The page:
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Why no dogs in GSMNP?

: Micheal, I am not attacking you personally here. Rather, I am using your
: post to vent a frustration I have been long feeling with many people I have
: known (some of them wilderness 'professionals').

: My response to the above is "how do you know who is a drunk driver and who
: is not?" You certainly don't take everyones car away! When you apply a rule
: on your behalf you impose a loss of freedom on others. And the world
: becomes alittle tighter for all of us. We all feel a bit more squeezed in.

This is probably not a good analogy since no one is trying to take your dog
away.  They are only restricting the use of your dog as there are many laws
that restrict the use of your car.  I can drive faster than the posted speed
limit safely, but there are many who can't, so we have speed limits.

: We live with drunk driving deaths. And we realize that we will have to face
: the idea of comforting those who realize a loss because of it. But we do
: live with it. Why? Because we know that to take our cars away implies a
: loss of freedom.  And we value that freedom. And so instead of taking away
: cars, we find another way... like more severe penalties.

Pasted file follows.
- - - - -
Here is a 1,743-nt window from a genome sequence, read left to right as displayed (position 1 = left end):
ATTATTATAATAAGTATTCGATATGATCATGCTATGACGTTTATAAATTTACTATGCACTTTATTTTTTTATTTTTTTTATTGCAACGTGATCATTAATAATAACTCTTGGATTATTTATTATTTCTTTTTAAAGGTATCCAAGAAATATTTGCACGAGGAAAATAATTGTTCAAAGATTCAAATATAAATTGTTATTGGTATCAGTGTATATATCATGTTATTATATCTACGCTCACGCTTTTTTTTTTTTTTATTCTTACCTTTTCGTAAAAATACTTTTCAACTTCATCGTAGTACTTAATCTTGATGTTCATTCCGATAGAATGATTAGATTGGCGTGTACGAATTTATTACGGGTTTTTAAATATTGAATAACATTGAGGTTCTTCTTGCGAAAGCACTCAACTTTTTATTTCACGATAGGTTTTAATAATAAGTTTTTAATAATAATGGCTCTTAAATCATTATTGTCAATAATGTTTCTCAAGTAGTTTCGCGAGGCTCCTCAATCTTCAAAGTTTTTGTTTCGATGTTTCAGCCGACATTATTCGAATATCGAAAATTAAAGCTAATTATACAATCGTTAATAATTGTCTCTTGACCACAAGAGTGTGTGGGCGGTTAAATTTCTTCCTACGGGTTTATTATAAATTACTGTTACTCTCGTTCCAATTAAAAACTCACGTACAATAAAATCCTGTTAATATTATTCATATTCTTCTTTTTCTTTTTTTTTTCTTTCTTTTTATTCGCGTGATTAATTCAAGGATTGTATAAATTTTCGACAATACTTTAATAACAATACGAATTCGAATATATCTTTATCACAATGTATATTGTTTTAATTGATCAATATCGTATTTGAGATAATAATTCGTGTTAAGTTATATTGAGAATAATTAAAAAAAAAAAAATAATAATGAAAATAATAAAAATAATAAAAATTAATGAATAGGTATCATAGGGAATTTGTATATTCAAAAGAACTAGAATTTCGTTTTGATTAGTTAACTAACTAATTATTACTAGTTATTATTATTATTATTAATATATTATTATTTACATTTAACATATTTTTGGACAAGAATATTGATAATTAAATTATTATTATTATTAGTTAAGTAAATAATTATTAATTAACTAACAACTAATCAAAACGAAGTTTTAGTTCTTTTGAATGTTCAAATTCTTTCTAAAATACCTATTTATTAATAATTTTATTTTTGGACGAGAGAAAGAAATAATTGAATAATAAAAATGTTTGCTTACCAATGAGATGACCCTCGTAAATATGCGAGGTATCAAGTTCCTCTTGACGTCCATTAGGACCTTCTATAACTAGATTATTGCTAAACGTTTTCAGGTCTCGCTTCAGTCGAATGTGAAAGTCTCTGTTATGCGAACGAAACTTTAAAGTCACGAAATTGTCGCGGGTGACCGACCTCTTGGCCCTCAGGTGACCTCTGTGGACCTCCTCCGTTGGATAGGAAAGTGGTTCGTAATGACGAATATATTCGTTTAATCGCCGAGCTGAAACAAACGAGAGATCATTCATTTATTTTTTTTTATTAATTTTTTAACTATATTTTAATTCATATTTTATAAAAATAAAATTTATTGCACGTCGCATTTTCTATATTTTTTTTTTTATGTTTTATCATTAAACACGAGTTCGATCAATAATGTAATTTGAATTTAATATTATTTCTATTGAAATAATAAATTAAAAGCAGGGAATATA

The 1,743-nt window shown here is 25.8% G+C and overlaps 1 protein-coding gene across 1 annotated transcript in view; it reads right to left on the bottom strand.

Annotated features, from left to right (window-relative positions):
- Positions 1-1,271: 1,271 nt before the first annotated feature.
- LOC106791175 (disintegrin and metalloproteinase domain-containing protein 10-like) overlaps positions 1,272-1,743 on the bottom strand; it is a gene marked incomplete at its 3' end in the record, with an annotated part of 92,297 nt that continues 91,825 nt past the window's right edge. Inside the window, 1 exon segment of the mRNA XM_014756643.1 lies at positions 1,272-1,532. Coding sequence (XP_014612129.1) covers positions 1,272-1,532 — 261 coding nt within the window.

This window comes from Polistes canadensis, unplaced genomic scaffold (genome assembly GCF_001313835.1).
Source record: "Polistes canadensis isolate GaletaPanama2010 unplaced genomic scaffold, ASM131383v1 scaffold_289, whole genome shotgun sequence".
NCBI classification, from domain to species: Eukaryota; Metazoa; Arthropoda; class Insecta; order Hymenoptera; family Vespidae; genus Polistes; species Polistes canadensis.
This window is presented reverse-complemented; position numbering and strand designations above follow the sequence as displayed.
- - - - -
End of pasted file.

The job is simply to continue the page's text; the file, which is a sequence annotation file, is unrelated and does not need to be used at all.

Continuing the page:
: Freedom is what it all comes down too. Though we have a few bad apples out
: there, we need the freedom of environment to turn out the really good
: apples too. We need to learn to live with each other... and that means
: putting up with things we don't like (aka, drunk driving deaths and dogs on
: the trail).

The other side is going to argue that you should put up with things you don't
like (aka, restrictions on dogs in the back country).  We would all like the
personal freedom to do whatever we please, but this is not possible in the
crowded world we live in.  And guess what?  Its going to get a lot worse in
the future.  One thing that everyone who likes the back country should be
doing, is fighting to protect and increase public land.  Dwindling resources
and increasing population are going put pressure like never before on what is
left of public lands.  The equation is quite simple: less public land = more
restrictions on public land users.  Oh well, off the soap box for now.  Dogs
on the trail don't bother me as long as they are leashed and there owners
clean up after them.  Hope you win your fight.